Supermarkets are flooded with bars. There are entire aisles devoted to them usually. Protein bars, granola bars, in gazillion flavors – dark chocolate, peanut butter, etc… They seem healthy, they are cheap – you can pick them up for about a $1 each. It is convenient to eat (just unwrap)… and portable, just put it in your purse or pocket. No need for spoons or napkins, so easy. So, why is it bad for your diet?
I wanna sell my bar in Whole Foods –
I used to stack my kitchen with these bars. I saw the popularity of these bars and did some research on what it takes to get one on the market. I was toying with the idea of using ragi (an Indian millet high in calcium content) or chickpeas for making these bars. I contacted a Professor at Michigan State University to help me. She told me the basic way to get your product on the shelf was for it to have LOW MOISTURE CONTENT. That makes sense, wetness causes bacteria to grow. Having less water content means that the density of the food is high.
But, wait…I asked her about these soft, wet bars. How do they stay on the shelves? She explained that the wetness must originate from a sugar solution that will not allow bacteria to grow in it – like honey, glucose syrup, brown rice syrup, etc.
Think about this – supermarkets agree to stock a bar only if they are shelf stable for 6 months or more. That means the drier or more sugary a product is, the longer it will last. What are the consequences of such a situation? You can easily wolf down a bar packed in calories in 10 min or less. After which, you will be wondering…hmmm, not fully satisfied, now what can I eat? In reality, you carry the unsatisfied half hungry/half full feeling until the next meal despite eating about 200 calories. When was the last time you ate a bar and declared, “I am so full now?”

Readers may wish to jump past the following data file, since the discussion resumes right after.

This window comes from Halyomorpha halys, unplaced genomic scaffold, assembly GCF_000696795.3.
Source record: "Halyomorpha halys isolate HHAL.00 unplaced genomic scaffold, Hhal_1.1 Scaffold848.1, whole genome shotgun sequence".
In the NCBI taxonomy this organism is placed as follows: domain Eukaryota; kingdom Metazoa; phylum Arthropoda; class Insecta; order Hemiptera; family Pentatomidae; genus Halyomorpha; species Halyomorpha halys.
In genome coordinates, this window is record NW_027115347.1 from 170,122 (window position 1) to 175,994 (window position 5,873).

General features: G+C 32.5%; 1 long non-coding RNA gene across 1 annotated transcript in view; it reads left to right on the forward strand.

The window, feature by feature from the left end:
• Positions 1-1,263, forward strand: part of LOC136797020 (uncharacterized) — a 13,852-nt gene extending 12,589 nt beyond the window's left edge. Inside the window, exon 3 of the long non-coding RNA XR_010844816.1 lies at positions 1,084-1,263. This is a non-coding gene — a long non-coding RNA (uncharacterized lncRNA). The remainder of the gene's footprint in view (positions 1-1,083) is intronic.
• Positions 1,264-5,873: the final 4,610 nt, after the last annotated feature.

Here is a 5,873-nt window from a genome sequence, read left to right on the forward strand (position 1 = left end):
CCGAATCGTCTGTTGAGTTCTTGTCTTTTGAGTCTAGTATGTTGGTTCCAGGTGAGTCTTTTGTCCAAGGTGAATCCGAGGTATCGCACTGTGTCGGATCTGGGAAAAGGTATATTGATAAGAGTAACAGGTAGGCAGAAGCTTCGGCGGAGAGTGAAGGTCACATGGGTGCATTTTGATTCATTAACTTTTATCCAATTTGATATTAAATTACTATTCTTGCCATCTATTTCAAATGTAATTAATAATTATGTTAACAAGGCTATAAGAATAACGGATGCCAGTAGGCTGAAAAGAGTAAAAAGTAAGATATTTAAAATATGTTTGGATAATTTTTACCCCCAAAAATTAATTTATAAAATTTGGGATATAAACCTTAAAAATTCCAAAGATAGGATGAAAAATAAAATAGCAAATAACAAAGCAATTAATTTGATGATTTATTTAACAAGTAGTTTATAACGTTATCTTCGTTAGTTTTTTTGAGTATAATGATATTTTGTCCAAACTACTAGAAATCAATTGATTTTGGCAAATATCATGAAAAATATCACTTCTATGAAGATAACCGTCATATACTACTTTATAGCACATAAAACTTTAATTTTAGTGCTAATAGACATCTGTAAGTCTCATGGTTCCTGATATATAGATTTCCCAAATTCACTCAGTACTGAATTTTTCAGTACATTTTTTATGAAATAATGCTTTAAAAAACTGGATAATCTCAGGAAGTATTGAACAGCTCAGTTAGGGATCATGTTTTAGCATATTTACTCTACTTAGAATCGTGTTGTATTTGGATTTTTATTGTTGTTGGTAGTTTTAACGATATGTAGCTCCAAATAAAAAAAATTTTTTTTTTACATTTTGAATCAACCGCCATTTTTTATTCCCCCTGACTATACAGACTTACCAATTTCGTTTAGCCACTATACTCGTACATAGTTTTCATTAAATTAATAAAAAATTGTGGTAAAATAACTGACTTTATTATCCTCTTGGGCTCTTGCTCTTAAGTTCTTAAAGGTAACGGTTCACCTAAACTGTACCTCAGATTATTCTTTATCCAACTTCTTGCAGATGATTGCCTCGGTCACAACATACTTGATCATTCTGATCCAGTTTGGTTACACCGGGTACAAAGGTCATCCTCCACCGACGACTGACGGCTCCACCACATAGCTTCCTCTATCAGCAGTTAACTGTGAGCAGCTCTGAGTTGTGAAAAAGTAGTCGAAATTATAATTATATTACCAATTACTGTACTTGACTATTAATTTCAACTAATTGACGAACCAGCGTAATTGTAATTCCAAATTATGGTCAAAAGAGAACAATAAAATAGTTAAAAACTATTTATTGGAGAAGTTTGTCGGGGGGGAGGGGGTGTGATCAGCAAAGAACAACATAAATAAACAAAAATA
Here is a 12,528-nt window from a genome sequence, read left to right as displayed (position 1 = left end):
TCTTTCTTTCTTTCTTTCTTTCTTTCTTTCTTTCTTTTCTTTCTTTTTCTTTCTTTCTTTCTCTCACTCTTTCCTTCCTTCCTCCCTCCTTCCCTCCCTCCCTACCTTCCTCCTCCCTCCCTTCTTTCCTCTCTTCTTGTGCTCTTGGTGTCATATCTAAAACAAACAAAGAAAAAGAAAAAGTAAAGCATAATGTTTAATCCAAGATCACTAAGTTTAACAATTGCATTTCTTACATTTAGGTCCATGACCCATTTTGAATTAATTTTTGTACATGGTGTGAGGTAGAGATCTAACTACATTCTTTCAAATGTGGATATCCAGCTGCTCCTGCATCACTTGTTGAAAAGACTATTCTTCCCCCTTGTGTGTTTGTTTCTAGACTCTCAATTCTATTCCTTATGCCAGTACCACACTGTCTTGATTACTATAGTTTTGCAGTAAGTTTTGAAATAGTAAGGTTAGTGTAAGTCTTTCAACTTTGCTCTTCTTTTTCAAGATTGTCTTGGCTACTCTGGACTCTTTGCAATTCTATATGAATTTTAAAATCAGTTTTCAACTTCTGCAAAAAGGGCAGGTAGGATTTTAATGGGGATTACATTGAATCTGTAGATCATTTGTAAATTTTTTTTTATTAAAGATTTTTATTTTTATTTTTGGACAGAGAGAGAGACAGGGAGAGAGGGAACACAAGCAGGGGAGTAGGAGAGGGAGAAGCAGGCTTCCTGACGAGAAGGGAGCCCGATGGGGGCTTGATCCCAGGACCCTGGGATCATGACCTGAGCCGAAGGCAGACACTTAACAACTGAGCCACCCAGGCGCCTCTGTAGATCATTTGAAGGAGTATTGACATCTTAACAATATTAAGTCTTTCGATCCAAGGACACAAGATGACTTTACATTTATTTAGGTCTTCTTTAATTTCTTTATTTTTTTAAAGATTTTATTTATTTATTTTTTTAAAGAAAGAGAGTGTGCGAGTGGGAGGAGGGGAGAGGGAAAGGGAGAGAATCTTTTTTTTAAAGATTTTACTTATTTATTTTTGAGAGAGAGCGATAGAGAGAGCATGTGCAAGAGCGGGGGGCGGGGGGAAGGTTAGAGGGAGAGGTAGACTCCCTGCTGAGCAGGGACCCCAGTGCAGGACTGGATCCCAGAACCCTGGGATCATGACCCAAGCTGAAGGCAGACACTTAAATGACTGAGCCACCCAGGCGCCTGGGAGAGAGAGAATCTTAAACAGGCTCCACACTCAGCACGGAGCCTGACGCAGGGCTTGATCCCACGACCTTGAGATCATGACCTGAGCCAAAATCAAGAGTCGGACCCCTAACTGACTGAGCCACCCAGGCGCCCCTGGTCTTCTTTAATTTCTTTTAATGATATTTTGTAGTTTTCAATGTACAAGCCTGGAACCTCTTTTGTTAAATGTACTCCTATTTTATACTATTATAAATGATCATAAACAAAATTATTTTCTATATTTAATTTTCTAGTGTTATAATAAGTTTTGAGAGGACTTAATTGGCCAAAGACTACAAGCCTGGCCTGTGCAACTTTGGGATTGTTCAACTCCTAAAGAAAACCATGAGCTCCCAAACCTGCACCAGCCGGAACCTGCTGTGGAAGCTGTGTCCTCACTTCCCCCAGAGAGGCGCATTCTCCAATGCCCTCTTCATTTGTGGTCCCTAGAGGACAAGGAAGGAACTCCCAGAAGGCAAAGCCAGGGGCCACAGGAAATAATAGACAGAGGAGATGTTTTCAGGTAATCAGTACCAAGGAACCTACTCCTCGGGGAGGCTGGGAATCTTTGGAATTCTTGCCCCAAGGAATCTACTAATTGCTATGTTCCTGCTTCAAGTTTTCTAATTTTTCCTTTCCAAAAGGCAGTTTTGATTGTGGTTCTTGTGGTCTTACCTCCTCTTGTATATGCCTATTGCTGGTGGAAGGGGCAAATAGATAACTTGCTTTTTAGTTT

So, are you an anti-bar person or what?
No, I am not. Every food product/technology has its use.
Kind bars, Larabars, Clifbars are all great products. The founders of these companies had compelling stories about launching their products. If you are an avid cyclist like Clif Bar owner Gary Erikson, an avid mountaineer like Lara of Larabar, or you spend a lot of your time travelling like Kind bar founder Daniel Lubetzky , then these portable snacks make perfect sense. But, if you are a software engineer who sits on his/her desk 12 or more hours or a mom who is juggling a million errands, you have better options for your calories… aka a proper meal.
The food companies and supermarkets will encourage us to use it everyday, because that matters to their profits and their survival. Selling is literally their job. It does not mean we have to take those suggestions to heart.
Enjoy a meal instead
Yes, cooking is a pain. Waiting in line in restaurants are a pain, agreed. But is the trade-off to sit at your desk and chomp down a bar worth it? I would argue, not. These are no substitutes to, say, a thai noodle soup, veggie packed burrito, chapathi with lentils, etc… A fresh hot meal has more water content, fiber, fresh veggies, herbs than any bar can provide. It will keep you fuller than any bar can. A meal is the best bang for your buck in terms of calories, healthy habits, nutrition and satisfaction.
So, the next time you feel like eating a bar, put it away for your next hike or road trip. Instead, go the kitchen/office pantry/neighborhood deli and choose a meal instead.
This article is modified from my original publication on LinkedIN.